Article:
As many of us know from experience, depression is largely about the inability to stop dwelling on bleak thoughts and painful memories from the past.
And we also know that tools like meditation and exercise can help us escape from that dark place. Not only does exercise release endorphins, it also encourages the creation of new brain cells in the hippocampus, according to animal studies. You can, essentially, outrun your woes. And many studies have shown that mindfulness exercises like meditation are effective treatments for depression, anxiety, and other mood disorders.
Interestingly, meditation and exercise affect the same areas of the brain—the prefrontal cortex and hippocampus—although in different ways.
So, what happens if we combine the two?
Well, a new study published last month in Translational Psychiatry says that the whole is greater than the sum of its parts. In other words: the combination of meditating and running could be better for mental health than practicing either of those activities alone.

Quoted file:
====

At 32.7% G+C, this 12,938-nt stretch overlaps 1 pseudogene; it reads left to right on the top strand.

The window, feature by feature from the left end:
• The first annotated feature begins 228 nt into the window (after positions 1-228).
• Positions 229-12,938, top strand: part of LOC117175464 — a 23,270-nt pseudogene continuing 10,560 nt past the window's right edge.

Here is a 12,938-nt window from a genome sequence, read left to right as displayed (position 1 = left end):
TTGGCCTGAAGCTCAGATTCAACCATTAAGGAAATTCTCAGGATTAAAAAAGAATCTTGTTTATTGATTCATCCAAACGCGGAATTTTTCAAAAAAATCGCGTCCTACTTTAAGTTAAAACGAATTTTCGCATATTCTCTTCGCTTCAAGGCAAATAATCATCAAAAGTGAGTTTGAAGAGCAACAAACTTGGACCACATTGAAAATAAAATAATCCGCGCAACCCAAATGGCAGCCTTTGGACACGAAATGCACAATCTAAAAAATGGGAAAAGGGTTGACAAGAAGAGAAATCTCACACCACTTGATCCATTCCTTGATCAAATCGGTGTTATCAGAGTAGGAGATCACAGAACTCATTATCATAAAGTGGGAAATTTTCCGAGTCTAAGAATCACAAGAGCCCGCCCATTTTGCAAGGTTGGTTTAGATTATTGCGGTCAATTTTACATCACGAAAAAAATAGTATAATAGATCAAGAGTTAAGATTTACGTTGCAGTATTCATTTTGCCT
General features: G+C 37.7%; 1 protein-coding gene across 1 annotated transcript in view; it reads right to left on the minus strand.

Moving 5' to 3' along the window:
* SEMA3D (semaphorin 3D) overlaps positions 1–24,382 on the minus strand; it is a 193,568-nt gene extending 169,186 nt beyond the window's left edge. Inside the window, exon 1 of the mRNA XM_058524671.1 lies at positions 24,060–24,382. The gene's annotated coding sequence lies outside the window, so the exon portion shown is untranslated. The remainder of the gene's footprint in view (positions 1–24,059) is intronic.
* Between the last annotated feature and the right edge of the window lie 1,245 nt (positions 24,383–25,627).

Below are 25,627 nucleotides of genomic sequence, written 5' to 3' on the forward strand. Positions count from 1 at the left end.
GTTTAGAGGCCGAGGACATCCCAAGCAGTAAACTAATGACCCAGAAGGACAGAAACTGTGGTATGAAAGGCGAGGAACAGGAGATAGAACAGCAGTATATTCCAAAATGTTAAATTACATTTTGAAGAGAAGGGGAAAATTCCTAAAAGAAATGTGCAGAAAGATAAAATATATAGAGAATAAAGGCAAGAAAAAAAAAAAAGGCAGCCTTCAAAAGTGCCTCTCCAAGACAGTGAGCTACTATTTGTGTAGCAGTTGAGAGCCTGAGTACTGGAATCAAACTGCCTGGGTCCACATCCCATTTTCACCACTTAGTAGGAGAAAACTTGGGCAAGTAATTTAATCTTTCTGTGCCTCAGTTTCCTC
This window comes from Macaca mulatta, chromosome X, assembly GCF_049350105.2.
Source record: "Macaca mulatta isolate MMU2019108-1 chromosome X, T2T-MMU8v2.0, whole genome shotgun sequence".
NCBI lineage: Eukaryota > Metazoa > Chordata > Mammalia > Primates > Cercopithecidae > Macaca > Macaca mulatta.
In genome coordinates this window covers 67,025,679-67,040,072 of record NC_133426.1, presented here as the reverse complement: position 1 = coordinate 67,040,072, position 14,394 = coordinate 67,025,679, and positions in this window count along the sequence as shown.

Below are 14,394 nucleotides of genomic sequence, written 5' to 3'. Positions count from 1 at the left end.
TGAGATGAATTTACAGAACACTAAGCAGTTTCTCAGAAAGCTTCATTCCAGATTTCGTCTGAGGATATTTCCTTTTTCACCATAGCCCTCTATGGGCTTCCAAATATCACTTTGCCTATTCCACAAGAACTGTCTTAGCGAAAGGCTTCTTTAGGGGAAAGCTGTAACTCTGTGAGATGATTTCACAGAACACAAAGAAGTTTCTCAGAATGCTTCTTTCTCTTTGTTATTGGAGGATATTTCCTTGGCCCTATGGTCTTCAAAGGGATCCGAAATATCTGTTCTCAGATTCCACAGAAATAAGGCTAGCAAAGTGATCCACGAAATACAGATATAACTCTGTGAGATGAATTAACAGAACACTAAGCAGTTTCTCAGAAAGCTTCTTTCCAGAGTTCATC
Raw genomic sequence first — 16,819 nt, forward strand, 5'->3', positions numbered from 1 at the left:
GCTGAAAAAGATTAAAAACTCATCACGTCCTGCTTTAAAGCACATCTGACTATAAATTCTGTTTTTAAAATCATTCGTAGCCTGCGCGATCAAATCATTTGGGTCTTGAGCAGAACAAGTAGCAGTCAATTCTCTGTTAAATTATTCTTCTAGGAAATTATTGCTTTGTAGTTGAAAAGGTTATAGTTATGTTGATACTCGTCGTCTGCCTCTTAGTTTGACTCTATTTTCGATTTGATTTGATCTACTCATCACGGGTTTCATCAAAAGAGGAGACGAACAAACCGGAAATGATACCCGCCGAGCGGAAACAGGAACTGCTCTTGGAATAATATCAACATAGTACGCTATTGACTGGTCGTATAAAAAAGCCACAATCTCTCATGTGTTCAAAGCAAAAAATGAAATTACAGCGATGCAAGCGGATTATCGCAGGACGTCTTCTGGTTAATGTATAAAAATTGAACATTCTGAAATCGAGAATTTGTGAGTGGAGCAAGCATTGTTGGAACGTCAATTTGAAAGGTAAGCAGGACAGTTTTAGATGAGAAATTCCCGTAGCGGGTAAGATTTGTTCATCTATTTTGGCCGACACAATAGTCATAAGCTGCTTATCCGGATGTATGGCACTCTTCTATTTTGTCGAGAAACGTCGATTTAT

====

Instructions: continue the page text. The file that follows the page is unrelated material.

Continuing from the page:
Rutgers University scientists recruited 52 men and women, 22 of whom had been given diagnoses of depression. The subjects were asked to try 30 minutes of focused attention meditation and 30 minutes of moderate aerobic exercise twice a week for eight weeks.
At the end of the study, the 22 volunteers with depression had an impressive 40 percent reduction in depressive symptoms, and those in the healthy control group reported feeling happier.
According to computerized brain tests, the participants with depression showed brain cell activity in their prefrontal cortex that was almost identical to that of the people without depression. Which means they were able to focus a lot better without the constant rumination.
Lead researcher Dr. Brandon Alderman and his colleagues believe that meditation and exercise may have produced synergistic effects on the brains of their volunteers, according to the New York Times.
So even though exercise most likely increased the number of new brain cells in each person's hippocampus, they think the meditation may have helped to keep more of those neurons alive and well.
Of course, since this was a small, short-term study, the scientists don't know if these mood improvements last. That's for future study. But it definitely can't hurt to meditate before you hit the pavement. If nothing else, it'll make the workout more bearable. Studies indicate that being mindful during workouts makes people enjoy the exertion more, said Dr. Alderman.
He told the Times that he's even started meditating. I guess studying it wasn't quite enough—he had to experience it to believe it.